Once upon a time, there was a first-generation British girl from Zimbabwe. Her family had moved over to an ordinary part of South London when she was a toddler. She went through life feeling different, out-of-place, someone other. When she grew up, she thought she couldn't have kids; last year, she became mother to a daughter that arrived three months early, and was small enough to fit into the palm of her hand. Baby Wonder is six months old now, and her mother, Eska, is back at work. It's going to be a big year for both of them.
But Eska's story is much bigger than that. Once upon a time, she was also a girl whose parents became a primary school teacher and a midwife. She took violin lessons in school, and was so good she got a scholarship to a local conservatoire. Her talents for singing, arranging and writing got well-known in the industry; she left it to work on her own rich, warm, ambitious, genre-hopping music. Close your eyes and it sounds like it was beamed down from the more lavish days of the '70s; it's not retro, but adventurous, experimenting with structures and lyrics, big ideas and sounds, like many popular female musicians did then, like her heroes Kate Bush and Joni Mitchell. And then comes a voice to stop time...characterful, keening, intimate, extraordinary. This is all Eska too.
There are debut albums that shudder, jump, crackle, and flame from the speakers, that are the products of a mind, heart, and talent that has something – that has everything – to say. Eska's ESKA, her first shot into the world, is one of them.
Eska Mtungwazi grew up in Lewisham, her tiny ears opening to music very early. Music was at home in the songs her parents would sing, and on Sunday afternoons, when Eska's father brought out his vinyl. Bob James, The Crusaders, Madonna, Ahmal Jamad, Wet Wet Wet...his tastes were eclectic, but not precious, an approach that rubbed off onto his daughter; her early loves were the soundtracks from Charlie and the Chocolate Factory and Star Wars, Purcell's Dido and Aeneas, and a cassette recording of Duke Ellington's memorial service off the TV. Songs of all stripes and shades jumped and swirled around her childhood, each one as exciting as the last, all of them from the same world. It was OK to love them all equally, too; she knew that. She especially loved records with lots of players on them, like Quincy Jones' Sounds and Stuff Like That, with Herbie Hancock on piano and Chaka Khan at the microphone.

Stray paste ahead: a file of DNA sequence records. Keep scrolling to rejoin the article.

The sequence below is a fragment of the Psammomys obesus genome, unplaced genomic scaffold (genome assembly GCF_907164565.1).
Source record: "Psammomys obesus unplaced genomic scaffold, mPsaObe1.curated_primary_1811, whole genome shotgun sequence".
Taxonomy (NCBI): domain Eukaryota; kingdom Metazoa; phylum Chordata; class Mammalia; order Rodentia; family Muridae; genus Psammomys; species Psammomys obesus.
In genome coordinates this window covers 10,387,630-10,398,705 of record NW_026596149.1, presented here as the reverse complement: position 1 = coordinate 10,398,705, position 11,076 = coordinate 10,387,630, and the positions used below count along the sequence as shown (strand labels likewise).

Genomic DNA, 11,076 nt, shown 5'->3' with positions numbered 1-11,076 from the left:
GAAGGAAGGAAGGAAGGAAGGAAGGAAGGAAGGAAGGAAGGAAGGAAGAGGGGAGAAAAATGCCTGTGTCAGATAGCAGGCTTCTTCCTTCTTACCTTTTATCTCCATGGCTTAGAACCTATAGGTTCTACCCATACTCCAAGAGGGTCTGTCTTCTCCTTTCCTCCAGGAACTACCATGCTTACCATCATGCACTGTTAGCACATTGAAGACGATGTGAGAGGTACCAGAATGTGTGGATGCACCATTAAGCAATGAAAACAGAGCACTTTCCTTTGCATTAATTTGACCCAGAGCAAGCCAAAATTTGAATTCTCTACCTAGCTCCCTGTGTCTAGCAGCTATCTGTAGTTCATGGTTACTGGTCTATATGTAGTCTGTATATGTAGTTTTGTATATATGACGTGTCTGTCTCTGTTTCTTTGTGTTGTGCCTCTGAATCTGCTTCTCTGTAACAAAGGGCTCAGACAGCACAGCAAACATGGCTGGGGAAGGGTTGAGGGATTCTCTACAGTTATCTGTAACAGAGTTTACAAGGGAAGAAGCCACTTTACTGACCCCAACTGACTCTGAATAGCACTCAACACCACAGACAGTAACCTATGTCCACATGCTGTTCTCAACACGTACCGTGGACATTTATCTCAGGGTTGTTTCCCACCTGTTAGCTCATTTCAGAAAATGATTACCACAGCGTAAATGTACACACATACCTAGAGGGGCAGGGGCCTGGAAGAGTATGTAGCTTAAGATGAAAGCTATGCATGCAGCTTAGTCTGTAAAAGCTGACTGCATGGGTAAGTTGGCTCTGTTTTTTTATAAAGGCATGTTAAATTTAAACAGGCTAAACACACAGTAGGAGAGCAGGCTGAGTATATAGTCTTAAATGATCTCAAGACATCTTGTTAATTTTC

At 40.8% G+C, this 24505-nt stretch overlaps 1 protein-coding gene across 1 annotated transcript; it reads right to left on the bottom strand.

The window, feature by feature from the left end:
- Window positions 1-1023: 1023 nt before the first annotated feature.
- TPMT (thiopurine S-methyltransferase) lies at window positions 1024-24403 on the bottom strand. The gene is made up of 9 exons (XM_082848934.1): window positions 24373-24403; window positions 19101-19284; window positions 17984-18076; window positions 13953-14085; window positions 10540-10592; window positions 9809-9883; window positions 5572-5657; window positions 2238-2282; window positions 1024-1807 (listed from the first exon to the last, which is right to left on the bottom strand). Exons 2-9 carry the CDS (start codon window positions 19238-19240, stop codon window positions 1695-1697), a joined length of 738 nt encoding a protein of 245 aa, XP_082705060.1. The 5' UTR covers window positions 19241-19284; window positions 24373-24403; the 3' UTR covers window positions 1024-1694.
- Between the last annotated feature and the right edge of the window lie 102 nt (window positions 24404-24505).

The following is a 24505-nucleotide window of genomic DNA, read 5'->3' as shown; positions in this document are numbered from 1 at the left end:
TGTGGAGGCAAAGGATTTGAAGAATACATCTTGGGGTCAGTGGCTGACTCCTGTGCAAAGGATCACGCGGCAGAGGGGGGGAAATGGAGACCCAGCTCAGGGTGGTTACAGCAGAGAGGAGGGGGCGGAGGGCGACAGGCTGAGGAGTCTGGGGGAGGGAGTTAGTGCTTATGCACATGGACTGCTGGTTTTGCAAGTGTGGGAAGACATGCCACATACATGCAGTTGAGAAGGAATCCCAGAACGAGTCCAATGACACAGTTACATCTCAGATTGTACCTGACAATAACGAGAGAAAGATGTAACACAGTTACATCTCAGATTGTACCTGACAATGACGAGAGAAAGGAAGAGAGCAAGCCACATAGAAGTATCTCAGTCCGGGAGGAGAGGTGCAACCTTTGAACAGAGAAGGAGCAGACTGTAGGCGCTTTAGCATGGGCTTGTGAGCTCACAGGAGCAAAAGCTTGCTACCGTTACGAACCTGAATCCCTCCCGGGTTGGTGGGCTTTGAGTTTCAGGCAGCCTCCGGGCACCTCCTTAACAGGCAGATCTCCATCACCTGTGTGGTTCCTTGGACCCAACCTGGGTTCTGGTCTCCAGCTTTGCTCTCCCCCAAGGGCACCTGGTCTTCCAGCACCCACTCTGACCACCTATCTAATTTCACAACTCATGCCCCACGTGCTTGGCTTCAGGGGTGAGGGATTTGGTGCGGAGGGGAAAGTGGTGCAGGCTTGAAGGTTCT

As she got older, Eska threw herself into music. There was the madrigal group in school, the choir she started running at her church, and that school violin...although she knows she was an oddity up the road in fancy Blackheath. That scholarship allowed her to be different though, she knows now, allowed her to be something other than everyone else.
After a sensible maths degree, music became Eska's life. She never had to look for a gig; people always heard about her, and came to her. She sang with Grace Jones, The Cinematic Orchestra, Ty, Tony Allen, people who knew she could turn her hand to jazz, folk, soul, world music, to anything. Eska was proud to be diverse, but she always did what she was asked; as a consequence, she never knew truly what she wanted to do.
When someone called her the Queen Of Soul in print – a name didn't mean anything to her – a touchpaper was lit. She stepped back, asked herself what she sounded like, and she couldn't hear a note. She went back to her roots, started studying the records she loved...and slowly, Eska started to emerge.
The list of artists she pored over shudder, jump, crackle and flame from her now. We've already mentioned Kate and Joni, and their templates for complex, but memorable, organic, glowing songwriting. Then comes Captain Beefheart. Ella Fitzgerald. Joanna Newsom's Ys. British prog groups like Gentle Giant and early Genesis. Vocal groups like The Free Design and Singers Unlimited. Choral music. Appalachian folk. Eska started talking about her ideas with electronic musician and composer Matthew Herbert, whose Big Band she sang with, and who encouraged her to record. They put together a huge band of talented instrumentalists – one that Quincy Jones would have been proud of, she laughs – and took over Dollis Hill's Fishmarket Studios for ten days. She hadn't sent the band her songs, though, not even sketches – a decision that may have made lesser musicians get up and walk, she knows now, but these people of calibre stayed. They responded to her intricate, hook-filled compositions with the sensitivity, beauty and dynamism she was hoping for. They're also qualities these songs demand.